* We also did Palm Springs one night. I thought it was a very solid take on the Groundhog Day style. It went some interesting places with the concept, while staying pretty funny throughout. Andy Samberg is hit or miss for me (and the wife, which is why we -- gasp -- haven't started Brooklyn 99 yet) but he was pretty much the perfect choice for the lead here. J.K. Simmons was also really good in a smaller role.

    * We also started Crazy Ex-Girlfriend. It's good, though perhaps not what I'd consider everyone's cup o' tea.

    1. Philosofette recently started Crazy Ex-Girlfriend too. Having seen pieces of it... it is quite something. I'm struggling to identify a relatable character, based on the little bits I've seen.

      Also watched Palm Springs not all that long ago and enjoyed it quite a bit.

    2. * Lion King - Holds up. Darker than I remembered. The stampede scene is maybe my favorite Disney scene.

      * Star Wars & Empire Strikes Back - A New Hope is fun, Empire Strikes Back is still about as flawless to me as a Star Wars movie ever could be. Newbish ate up every second of both of them.

      Agree completely about Lion King. When we took the kids to the remake, I didn't realize my wife hadn't watched the original--she was not prepared for the stampede scene.

      We just made it through the original trilogy with my youngest for the first time. He went crazy for the Ewoks, making Return of the Jedi his favorite. Over the years the fun of A New Hope has probably made it my favorite to watch, even with Empire being the better movie.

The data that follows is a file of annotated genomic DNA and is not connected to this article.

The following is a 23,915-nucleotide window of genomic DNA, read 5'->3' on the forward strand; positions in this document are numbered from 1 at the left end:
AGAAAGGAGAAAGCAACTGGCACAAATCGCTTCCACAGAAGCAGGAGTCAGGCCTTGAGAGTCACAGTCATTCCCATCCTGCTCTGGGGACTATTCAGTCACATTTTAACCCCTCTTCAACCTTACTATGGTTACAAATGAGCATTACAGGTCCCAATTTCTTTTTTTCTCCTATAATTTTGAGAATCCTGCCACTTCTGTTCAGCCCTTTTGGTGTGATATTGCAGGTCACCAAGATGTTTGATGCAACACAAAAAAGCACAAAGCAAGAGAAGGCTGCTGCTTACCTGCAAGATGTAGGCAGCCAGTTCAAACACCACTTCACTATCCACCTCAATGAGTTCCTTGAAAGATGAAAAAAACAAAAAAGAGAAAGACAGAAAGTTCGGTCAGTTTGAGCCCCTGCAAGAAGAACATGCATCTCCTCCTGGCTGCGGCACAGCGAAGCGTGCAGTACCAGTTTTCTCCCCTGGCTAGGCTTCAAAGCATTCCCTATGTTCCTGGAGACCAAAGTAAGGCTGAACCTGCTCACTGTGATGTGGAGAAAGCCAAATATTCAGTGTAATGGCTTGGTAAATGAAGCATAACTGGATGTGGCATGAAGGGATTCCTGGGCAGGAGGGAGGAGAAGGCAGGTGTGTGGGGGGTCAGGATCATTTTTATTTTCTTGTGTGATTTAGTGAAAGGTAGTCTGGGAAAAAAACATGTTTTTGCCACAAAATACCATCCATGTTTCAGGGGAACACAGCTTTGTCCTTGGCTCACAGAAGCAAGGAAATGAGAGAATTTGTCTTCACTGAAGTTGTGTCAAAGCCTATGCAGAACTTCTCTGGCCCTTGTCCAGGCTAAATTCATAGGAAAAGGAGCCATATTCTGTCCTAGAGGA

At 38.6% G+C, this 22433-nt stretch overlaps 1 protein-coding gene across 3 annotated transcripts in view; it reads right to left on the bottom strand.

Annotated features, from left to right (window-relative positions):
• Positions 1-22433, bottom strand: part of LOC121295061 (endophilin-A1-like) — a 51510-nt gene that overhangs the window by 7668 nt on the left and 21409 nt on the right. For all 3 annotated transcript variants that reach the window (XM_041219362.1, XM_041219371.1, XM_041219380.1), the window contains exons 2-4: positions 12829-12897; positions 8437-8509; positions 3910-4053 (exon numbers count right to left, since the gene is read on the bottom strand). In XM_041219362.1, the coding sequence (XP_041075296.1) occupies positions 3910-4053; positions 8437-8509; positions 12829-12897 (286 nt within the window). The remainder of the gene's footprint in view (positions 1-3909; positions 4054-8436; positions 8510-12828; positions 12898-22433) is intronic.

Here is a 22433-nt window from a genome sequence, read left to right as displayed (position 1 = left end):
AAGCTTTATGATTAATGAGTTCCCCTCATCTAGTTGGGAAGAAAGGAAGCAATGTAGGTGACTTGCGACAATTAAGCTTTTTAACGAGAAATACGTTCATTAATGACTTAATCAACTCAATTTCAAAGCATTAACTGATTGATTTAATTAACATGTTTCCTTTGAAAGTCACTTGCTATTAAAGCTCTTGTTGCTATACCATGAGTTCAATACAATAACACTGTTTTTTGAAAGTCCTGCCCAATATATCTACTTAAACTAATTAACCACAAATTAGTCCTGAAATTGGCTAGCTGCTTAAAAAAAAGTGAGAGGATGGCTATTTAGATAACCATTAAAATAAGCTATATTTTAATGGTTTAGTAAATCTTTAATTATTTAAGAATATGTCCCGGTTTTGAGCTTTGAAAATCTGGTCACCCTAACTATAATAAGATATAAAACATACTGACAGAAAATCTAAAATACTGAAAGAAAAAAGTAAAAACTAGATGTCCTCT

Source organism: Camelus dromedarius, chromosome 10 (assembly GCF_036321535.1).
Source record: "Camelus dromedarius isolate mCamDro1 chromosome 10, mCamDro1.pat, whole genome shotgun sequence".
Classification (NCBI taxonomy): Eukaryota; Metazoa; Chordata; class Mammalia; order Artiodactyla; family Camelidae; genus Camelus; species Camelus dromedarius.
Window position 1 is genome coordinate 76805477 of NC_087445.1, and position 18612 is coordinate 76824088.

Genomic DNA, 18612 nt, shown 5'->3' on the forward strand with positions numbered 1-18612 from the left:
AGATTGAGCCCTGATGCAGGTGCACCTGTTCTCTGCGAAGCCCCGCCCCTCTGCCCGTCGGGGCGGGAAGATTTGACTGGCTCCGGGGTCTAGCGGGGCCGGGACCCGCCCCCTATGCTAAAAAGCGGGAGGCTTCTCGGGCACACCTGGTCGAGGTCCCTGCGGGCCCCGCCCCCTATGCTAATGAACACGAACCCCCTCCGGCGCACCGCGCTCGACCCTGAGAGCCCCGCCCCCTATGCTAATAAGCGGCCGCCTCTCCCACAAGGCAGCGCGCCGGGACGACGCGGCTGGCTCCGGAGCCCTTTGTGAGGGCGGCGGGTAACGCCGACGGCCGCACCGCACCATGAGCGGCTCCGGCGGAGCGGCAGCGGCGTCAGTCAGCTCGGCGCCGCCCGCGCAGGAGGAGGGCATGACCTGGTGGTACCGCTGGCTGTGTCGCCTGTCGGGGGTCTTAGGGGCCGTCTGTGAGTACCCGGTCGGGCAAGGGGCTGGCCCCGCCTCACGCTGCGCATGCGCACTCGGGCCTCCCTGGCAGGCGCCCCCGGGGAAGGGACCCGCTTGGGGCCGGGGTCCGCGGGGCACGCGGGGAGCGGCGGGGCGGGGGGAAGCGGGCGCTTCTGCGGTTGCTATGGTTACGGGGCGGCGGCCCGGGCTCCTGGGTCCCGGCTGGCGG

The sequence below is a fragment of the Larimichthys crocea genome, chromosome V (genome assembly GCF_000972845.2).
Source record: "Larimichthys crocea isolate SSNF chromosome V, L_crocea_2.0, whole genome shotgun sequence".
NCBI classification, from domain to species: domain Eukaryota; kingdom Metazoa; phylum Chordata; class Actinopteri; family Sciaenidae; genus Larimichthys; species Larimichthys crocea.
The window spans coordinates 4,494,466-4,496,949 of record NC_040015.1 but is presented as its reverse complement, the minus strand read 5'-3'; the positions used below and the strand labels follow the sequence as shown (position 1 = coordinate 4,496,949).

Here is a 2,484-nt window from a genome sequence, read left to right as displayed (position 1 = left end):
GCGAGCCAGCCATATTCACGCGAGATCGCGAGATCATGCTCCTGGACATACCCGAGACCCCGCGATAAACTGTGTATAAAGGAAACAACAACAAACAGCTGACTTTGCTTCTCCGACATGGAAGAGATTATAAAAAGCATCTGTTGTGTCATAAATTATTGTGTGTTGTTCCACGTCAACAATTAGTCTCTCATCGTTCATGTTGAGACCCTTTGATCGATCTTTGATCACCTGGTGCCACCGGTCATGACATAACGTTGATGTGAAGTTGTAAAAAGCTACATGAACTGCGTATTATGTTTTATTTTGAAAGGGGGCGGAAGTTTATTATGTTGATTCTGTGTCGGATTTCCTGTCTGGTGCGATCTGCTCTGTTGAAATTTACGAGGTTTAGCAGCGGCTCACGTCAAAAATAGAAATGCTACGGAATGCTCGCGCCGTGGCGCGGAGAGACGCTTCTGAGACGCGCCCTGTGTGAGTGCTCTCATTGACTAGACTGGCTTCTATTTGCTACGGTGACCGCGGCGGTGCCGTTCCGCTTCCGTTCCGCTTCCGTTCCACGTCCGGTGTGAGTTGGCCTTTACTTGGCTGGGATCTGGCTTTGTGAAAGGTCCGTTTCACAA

1. * Lion King - Holds up. Darker than I remembered. The stampede scene is maybe my favorite Disney scene.

        The original came out on VHS in 1995, right around the time The Boy emerged from his egg.

        He was a devoted Simba fan and had a Simba plush toy/doll (actually, a puppet, but...). He would regularly stroke himself on the cheek with Simba's tail when he needed to sooth himself.

        also, and more to the point, when he was in the 2-3 age range, before his sister arrived, we sometimes would put the tape on for him to watch while we were getting ready for work in the mornings. He would lay on our bed to watch, but as the stamped scene approached would move out into the hallway to watch until after Mufasa's demise, before returning to the bed. It was both hilarious and kinda heartbreaking to see the little guy navigate that scary scene.

        Now, of course, he writes horror scripts.

    3. Inside Out is still my favorite animated movie. Hopefully the sequel expands on the potential

      I saw the first episode of Crazy Ex-Girlfriend. I find Rachel Bloom to be very very clever, and I love musicals, but for some reason she doesn't hit the pathos buttons for me.

  3. Continuing to watch through the BBC Top 100 comedies (and I missed this post last month)...